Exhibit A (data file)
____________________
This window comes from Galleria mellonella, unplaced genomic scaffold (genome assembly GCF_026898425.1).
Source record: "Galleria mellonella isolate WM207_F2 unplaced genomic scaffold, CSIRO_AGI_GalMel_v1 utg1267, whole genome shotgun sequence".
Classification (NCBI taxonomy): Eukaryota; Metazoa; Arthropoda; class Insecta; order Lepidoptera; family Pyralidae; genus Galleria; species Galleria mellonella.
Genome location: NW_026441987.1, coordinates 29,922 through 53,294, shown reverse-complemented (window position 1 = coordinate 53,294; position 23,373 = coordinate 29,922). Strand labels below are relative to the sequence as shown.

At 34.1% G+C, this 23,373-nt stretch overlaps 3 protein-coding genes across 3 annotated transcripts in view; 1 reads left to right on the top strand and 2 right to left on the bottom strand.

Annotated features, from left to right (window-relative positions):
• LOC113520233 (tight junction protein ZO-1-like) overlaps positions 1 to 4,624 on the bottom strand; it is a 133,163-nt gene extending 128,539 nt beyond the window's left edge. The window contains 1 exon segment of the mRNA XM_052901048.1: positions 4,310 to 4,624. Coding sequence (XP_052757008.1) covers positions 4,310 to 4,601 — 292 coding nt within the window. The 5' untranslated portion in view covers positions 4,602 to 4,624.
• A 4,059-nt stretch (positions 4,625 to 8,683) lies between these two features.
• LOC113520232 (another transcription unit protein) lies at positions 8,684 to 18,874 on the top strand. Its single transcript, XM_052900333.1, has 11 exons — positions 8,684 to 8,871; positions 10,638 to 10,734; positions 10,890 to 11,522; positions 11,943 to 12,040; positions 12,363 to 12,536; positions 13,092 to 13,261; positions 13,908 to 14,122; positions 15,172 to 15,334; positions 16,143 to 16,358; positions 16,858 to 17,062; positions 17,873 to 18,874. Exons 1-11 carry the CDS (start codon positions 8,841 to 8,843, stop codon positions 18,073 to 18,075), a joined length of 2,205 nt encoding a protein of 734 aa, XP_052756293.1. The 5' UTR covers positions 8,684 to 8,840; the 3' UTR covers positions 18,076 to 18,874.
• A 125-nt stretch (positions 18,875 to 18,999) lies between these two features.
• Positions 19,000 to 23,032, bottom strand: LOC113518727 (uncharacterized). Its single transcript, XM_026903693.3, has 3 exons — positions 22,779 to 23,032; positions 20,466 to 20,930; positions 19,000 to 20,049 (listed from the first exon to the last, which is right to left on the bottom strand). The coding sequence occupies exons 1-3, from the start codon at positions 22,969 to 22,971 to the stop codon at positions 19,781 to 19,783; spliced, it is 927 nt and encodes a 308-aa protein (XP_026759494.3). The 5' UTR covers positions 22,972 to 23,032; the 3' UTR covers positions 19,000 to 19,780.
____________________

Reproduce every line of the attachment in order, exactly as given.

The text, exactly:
This window comes from Galleria mellonella, unplaced genomic scaffold (genome assembly GCF_026898425.1).
Source record: "Galleria mellonella isolate WM207_F2 unplaced genomic scaffold, CSIRO_AGI_GalMel_v1 utg1267, whole genome shotgun sequence".
Classification (NCBI taxonomy): Eukaryota; Metazoa; Arthropoda; class Insecta; order Lepidoptera; family Pyralidae; genus Galleria; species Galleria mellonella.
Genome location: NW_026441987.1, coordinates 29,922 through 53,294, shown reverse-complemented (window position 1 = coordinate 53,294; position 23,373 = coordinate 29,922). Strand labels below are relative to the sequence as shown.

At 34.1% G+C, this 23,373-nt stretch overlaps 3 protein-coding genes across 3 annotated transcripts in view; 1 reads left to right on the top strand and 2 right to left on the bottom strand.

Annotated features, from left to right (window-relative positions):
• LOC113520233 (tight junction protein ZO-1-like) overlaps positions 1 to 4,624 on the bottom strand; it is a 133,163-nt gene extending 128,539 nt beyond the window's left edge. The window contains 1 exon segment of the mRNA XM_052901048.1: positions 4,310 to 4,624. Coding sequence (XP_052757008.1) covers positions 4,310 to 4,601 — 292 coding nt within the window. The 5' untranslated portion in view covers positions 4,602 to 4,624.
• A 4,059-nt stretch (positions 4,625 to 8,683) lies between these two features.
• LOC113520232 (another transcription unit protein) lies at positions 8,684 to 18,874 on the top strand. Its single transcript, XM_052900333.1, has 11 exons — positions 8,684 to 8,871; positions 10,638 to 10,734; positions 10,890 to 11,522; positions 11,943 to 12,040; positions 12,363 to 12,536; positions 13,092 to 13,261; positions 13,908 to 14,122; positions 15,172 to 15,334; positions 16,143 to 16,358; positions 16,858 to 17,062; positions 17,873 to 18,874. Exons 1-11 carry the CDS (start codon positions 8,841 to 8,843, stop codon positions 18,073 to 18,075), a joined length of 2,205 nt encoding a protein of 734 aa, XP_052756293.1. The 5' UTR covers positions 8,684 to 8,840; the 3' UTR covers positions 18,076 to 18,874.
• A 125-nt stretch (positions 18,875 to 18,999) lies between these two features.
• Positions 19,000 to 23,032, bottom strand: LOC113518727 (uncharacterized). Its single transcript, XM_026903693.3, has 3 exons — positions 22,779 to 23,032; positions 20,466 to 20,930; positions 19,000 to 20,049 (listed from the first exon to the last, which is right to left on the bottom strand). The coding sequence occupies exons 1-3, from the start codon at positions 22,969 to 22,971 to the stop codon at positions 19,781 to 19,783; spliced, it is 927 nt and encodes a 308-aa protein (XP_026759494.3). The 5' UTR covers positions 22,972 to 23,032; the 3' UTR covers positions 19,000 to 19,780.